Because it seemed as though the Mountaineer offense wasn’t all that effective in the opening 25 minutes against Liberty. The Mountaineers again had to settle for consecutive field goals after stalling inside the red zone early, and were lacking the punch along the line for short yardage, and the accuracy and ability to secure the ball in the pass game. But that’s some of the magic of the quick-strike, and quick-hitting, ability of the Dana Holgorsen offense.
West Virginia, with little less than five minutes left before the break, had amassed 232 yards with an excellent balance of rush (97) and pass (135). Skyler Howard had completed 11 of 14 passes, and the Mountaineers averaged nearly five yards per rush, and 12.3 per completion. And the scoreboard, even with the slow start and pair of field goals, flatly read that WVU held a 20-0 lead on a pretty solid Liberty team. Projected to the full game, that’s a solid 40-0 win, and not far off the pasting the Mountaineers put on Georgia Southern last week.
And yet there was this…feeling and intuition that West Virginia hadn’t really played all that well in the first half. At least eight points were left, and the Mountaineers’ red zone failures were almost compounded by a Wendell Smallwood fumble that he recovered in the end zone for the 20-0 lead – meaning it could have been 13-0 with Liberty in possession.
But might we all be expecting a bit too much? A second defensive shutout through the opening half, an offense that put up four scores and 280 total yards, that completed 14 of 17 (82.4%) of its passes, and had Howard at a 182.3 passer rating with a 52-yard scoring strike on a catch-and-run, all that stacks up pretty well. Howard had protection and lanes in which to run off designed keepers, he operated the offense efficiently for the most part.
The running game was solid, if not spectacular, after the initial issues, and pushed over the 100-yard mark to 117 on the final drive as the Mountaineers picked up 22 first downs. WVU scored on all three red zone trips, albeit just once with a touchdown. So what really is left? First, continuing to develop the timing needed between Howard and the receivers, along with better push up front in short yardage. As Holgorsen noted after the film review of the opener, West Virginia’s blocking along the line and in special teams was just average; the Mountaineers aren’t generating the movement they should be against teams like Georgia Southern and Liberty.
There were too many “leaks” in the protection on special teams, and too many times when West Virginia – as it did in the initial possession of the second half – couldn’t get to the marker on third and short. Besides being hesitant with multiple non-beneficial steps in short yardage, Rushel Shell also went horizontally more than vertically, and was chastised for the execution on third down in the first series of the second half. It’s a possibility West Virginia wanted to run some of its base plays in short yardage to get some of the issues on film and allow players to see the miscues during the off week leading into Maryland.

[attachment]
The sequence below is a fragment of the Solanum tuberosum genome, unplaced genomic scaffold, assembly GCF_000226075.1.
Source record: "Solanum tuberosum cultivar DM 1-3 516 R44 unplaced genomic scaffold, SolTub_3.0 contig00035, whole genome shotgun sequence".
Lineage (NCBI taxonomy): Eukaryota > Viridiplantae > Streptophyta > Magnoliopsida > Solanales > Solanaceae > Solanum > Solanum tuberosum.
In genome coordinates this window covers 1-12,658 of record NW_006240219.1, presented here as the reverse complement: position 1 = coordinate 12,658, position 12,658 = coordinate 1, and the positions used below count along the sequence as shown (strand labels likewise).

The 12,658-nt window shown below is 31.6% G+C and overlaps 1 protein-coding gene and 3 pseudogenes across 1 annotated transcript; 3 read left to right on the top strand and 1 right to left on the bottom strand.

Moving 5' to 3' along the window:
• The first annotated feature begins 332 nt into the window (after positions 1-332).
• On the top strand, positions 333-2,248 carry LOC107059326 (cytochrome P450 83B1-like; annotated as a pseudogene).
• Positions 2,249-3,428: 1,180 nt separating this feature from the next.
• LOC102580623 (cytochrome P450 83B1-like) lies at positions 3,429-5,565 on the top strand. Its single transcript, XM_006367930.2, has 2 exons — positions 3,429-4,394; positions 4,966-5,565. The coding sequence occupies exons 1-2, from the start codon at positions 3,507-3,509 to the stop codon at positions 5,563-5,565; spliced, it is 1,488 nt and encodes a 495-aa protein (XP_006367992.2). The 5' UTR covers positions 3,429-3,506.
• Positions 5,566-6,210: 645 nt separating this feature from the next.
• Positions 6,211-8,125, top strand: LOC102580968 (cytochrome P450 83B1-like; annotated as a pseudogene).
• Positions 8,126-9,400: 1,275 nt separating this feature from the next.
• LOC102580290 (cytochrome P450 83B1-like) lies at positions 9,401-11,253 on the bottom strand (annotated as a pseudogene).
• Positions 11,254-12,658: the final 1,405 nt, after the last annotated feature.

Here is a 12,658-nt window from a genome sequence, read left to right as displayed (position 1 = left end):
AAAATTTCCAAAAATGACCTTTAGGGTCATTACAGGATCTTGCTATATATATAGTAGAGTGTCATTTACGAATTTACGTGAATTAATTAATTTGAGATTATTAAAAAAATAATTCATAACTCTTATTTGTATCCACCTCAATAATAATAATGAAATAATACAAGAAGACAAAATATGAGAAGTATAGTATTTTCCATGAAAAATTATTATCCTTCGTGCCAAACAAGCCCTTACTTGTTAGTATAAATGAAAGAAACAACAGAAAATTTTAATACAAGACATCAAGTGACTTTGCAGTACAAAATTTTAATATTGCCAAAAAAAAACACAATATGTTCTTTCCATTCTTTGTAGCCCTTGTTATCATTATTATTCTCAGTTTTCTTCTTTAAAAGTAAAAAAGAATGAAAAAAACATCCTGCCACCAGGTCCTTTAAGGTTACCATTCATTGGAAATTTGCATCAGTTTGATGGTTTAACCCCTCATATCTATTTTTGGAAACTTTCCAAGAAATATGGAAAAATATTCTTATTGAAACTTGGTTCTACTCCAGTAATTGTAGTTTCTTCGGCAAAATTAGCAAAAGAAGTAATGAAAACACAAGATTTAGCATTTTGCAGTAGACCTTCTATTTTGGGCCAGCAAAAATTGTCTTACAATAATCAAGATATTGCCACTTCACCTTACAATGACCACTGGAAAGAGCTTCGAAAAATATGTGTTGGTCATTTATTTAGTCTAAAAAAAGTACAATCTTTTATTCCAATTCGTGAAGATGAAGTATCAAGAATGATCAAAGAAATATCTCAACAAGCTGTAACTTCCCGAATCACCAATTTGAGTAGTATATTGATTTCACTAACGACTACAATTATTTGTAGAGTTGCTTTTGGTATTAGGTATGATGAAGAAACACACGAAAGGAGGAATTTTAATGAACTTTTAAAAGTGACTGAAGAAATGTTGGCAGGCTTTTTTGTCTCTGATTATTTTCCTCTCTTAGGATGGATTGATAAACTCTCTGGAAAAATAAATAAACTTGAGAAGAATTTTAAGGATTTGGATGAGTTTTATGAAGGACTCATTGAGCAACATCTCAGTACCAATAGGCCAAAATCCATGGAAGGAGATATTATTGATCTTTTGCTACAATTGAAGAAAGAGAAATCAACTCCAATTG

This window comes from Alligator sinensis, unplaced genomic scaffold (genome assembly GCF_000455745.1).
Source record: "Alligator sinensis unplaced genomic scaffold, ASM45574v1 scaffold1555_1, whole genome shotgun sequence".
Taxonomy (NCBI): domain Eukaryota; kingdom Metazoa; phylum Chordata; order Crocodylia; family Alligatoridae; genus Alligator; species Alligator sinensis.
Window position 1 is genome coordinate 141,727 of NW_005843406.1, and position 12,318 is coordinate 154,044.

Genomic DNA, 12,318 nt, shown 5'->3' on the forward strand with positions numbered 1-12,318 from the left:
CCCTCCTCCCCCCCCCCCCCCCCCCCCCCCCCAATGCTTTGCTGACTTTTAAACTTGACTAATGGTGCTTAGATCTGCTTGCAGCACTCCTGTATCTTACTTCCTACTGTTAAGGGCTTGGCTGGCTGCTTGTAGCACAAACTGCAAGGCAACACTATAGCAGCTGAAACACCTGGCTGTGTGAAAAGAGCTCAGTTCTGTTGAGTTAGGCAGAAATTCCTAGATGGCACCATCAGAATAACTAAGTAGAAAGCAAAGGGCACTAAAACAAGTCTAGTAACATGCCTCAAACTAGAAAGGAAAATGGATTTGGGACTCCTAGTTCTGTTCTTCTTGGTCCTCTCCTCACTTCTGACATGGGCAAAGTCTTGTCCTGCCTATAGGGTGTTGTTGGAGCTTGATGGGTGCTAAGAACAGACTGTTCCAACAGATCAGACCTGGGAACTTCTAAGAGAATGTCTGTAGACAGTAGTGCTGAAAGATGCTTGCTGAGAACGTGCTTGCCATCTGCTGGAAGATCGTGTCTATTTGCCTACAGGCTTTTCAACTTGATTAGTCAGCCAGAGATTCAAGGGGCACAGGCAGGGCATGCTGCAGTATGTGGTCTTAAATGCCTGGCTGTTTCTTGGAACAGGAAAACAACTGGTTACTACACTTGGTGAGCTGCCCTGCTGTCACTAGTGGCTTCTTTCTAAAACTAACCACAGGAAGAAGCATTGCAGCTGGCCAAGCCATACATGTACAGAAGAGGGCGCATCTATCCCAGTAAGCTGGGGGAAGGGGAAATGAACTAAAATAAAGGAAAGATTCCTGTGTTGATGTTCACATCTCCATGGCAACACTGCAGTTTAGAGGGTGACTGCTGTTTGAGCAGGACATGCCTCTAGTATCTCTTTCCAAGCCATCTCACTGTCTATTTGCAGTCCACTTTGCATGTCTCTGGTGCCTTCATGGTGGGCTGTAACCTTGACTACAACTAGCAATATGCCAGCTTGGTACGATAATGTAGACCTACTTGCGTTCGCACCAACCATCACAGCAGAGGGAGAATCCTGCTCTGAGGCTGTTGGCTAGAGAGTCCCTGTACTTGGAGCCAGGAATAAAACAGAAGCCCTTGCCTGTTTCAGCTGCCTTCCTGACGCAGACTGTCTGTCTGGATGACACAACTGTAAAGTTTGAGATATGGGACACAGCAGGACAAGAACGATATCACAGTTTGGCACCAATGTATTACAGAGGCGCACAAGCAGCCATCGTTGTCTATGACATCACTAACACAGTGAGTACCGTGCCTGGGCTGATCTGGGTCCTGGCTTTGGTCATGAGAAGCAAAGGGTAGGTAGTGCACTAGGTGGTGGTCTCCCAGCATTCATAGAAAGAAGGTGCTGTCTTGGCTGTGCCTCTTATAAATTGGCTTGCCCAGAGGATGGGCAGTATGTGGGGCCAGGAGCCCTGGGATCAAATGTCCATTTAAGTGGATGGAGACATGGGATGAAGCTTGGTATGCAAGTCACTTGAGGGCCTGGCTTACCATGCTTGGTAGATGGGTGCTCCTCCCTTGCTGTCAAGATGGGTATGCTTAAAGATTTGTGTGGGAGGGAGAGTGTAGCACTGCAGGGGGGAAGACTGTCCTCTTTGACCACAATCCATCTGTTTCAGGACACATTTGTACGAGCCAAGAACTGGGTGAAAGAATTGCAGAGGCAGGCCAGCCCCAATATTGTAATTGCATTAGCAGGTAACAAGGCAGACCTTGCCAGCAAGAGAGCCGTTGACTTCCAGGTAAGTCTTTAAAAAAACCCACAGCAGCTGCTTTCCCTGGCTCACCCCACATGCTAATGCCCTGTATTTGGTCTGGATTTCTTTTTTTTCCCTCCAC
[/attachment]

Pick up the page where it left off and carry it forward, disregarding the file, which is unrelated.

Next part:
Because the very next series, Holgorsen and Howard abandoned the run and threw three straight passes on a quick 53-yard drive capped by Howard’s 10-yard toss to Jovon Durante for the 27-0 lead. Daikiel Shorts had the other two grabs for 14 and 29 yards, and it almost seemed that Holgorsen wanted to prove a point that the Mountaineers, for the most part, could score when they wanted, but were trying other aspects of the offense.
WVU never truly went back to the running game until the fourth quarter when it led 34-10 and had essentially put the game away, when it did manage to convert an unconvincing third and two when Smallwood just eased past the line to gain behind no push. By then, West Virginia had started substituting, with William Crest in at quarterback and a mix along the line that included both Kyle Bosch and Tony Matteo on a third and eight play that was stuffed on a Crest keeper.
The Mountaineers finished with 172 yards on the ground, and 485 total, but the lack of consistency and ability in the short yardage, which has haunted Wes Virginia for major portions of both the Holgorsen and Big 12 eras, is a definite concern. The competition level increases, though just slightly, two weeks from now with the Terps, 48-27 losers to Bowling Green today, then ratchets up at Oklahoma on Oct. 3. That’s three weeks to work the short game, and gain a measure of ability to finish when it’ll truly count during conference play.